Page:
- Cape teacher accused of assaulting student at football game (10/23/16)36
- Pedestrian killed during traffic collision on I-55 (10/23/16)9
- Scott County Sheriff Rick Walter faces challenge from criminal investigator Wes Drury (10/21/16)8
- Shooting injures two people in Cape early Tuesday (10/19/16)34
- 18-year-old killed in one-car crash Thursday morning (10/21/16)1
- Man arrested after dispute at school spurs brief lockdown (10/21/16)6
- 'I feel for them' (10/20/16)1
- Hundreds turn out for VintageNOW fundraiser (10/23/16)3
- Crews are working on the new Drury Hotel (10/21/16)4
- Benton man accused of statutory rape, selling pot (10/20/16)1
Students put on 'The Heidi Chronicles'
Christina Vitale can describe the upcoming play, "The Heidi Chronicles," in fewer than 10 words: "A thoughtful, humorous reflection on the feminist movement impact."
"Chronicles," an entirely student-run production, premieres at 7:30 p.m. today at the Rust Flexible Theatre on Southeast Missouri State University's River Campus and runs through Sunday. Vitale, the director and a junior at Southeast, chose the piece because of its "very simple theme of relationships, expectations and compromise," she said.
"It focuses on well-educated and strong characters," Vitale said. "There is a lot of great cultural reference and intelligent humor."
The play follows the main character, Heidi Holland, from 1965 to 1989, chronicling her life alongside the rise and fall of feminism. Each scene is a different year and location.
"It looks at the true feminists at heart and the ones who followed feminism as a phase," Vitale said, adding that it is "a story about people but it's also a reflection about an entire time period."
Emily Johnson, a junior at Southeast, portrays Heidi.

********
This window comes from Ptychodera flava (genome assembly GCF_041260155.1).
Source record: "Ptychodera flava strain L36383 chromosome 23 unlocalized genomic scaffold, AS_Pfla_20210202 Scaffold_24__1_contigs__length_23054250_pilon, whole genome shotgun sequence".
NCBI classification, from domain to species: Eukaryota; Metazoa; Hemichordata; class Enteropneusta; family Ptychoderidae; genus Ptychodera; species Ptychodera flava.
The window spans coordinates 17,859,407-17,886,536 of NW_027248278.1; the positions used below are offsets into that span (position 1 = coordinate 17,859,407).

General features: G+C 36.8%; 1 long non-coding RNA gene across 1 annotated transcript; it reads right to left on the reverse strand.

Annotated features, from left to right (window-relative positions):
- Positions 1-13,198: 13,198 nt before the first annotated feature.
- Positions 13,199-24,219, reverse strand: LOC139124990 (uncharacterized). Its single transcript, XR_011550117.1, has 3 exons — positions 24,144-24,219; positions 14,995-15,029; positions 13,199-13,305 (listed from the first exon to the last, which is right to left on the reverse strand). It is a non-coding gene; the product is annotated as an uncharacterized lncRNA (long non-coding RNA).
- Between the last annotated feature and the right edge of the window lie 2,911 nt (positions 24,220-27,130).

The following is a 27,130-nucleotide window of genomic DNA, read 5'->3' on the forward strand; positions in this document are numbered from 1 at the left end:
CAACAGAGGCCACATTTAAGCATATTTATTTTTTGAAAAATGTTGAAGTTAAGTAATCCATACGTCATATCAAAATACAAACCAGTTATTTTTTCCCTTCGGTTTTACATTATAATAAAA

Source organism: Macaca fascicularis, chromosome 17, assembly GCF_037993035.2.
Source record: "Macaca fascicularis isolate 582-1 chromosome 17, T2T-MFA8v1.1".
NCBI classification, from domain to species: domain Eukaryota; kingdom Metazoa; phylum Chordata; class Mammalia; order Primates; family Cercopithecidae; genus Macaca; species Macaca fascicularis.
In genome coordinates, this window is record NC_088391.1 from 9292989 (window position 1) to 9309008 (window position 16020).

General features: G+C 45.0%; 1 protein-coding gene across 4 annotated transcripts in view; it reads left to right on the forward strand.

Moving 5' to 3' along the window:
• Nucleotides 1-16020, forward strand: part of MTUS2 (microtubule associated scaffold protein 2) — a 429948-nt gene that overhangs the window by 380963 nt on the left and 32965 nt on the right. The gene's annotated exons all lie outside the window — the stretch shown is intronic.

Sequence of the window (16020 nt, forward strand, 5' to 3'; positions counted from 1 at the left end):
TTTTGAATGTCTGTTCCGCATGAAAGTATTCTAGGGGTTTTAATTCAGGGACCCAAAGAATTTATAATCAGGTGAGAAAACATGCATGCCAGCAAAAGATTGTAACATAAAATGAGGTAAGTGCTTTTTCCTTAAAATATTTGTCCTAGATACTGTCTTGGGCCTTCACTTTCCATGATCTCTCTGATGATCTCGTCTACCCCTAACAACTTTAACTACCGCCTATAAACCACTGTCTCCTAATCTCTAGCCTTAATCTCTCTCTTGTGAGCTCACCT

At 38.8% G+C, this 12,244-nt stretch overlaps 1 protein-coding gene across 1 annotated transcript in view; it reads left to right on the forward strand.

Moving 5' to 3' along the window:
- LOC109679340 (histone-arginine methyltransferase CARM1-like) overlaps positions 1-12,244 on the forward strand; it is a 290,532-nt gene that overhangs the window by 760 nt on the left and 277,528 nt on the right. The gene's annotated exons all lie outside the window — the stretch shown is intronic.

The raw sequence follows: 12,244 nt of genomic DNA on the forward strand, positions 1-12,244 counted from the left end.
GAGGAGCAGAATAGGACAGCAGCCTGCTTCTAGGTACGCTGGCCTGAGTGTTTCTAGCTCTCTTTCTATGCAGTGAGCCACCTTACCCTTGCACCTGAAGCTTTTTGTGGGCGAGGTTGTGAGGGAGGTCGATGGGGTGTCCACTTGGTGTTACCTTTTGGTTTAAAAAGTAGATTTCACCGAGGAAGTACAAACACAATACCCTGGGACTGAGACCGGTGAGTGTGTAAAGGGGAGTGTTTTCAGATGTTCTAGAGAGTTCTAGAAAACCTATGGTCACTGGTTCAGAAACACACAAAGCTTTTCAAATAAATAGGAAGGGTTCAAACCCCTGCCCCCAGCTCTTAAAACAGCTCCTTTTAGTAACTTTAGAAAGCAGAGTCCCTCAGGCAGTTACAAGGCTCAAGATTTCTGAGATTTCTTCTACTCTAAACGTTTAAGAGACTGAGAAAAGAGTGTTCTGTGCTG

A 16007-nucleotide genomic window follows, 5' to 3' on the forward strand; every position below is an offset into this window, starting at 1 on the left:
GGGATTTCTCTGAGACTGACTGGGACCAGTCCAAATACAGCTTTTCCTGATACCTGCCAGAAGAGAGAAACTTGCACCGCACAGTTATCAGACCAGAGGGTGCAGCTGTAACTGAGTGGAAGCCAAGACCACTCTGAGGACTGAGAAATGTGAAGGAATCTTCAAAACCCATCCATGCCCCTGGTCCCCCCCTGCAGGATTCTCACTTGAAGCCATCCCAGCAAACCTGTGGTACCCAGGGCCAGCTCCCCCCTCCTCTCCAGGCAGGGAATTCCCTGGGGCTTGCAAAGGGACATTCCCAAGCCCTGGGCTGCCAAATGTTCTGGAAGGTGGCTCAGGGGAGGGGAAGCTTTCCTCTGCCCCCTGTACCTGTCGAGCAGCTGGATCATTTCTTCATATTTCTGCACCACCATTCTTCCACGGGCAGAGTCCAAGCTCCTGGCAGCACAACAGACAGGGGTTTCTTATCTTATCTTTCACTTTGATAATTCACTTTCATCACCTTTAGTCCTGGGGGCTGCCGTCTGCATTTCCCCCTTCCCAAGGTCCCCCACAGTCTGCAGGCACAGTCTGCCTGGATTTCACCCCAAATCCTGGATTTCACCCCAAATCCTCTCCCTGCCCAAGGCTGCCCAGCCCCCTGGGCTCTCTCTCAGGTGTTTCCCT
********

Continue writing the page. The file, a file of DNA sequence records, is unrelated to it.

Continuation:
"The play follows one character," Johnson said. "I can't remember any other play we've done that was centered on one particular character," Johnson said.
Both Johnson and Vitale call the play educational and historical; saying they learned a lot about the Feminist Movement from preparing for the play. Johnson said "Chronicles" opened her eyes to "feminism and humanism."
"I never thought of myself as a feminist, [I thought] that it didn't apply to me and happened before my time," Johnson said. "But once I read the play, I learned it's way more about being able to relate to your gender and the human race as a whole."
Freshman Stephanie Kluba, who plays three characters, said she learned other important lessons.
"My first character is living with her boyfriend and her parents are divorced," Kluba said. "In this time period, that's a little more accepted, but I had to think of how things would be perceived in different time periods and generations."
Vitale said she believes the younger audiences will learn from the play, as the cast did.
"The younger audience will be surprised at the depiction of how things were at that time and what women went through," Vitale said.
"Chronicles" is one of the two student-run plays the theatre department offers every year. Other than faculty choosing the director, assigning technical crew and helping with advertising, students do most of the work. Vitale cast the play and ran the rehearsals. The budget came from student or faculty contributions.
Tickets for "Chronicles" are $8.50, $3 with student discount. Tickets are available at the box office, www.metrotix.com and MetroTix outlets.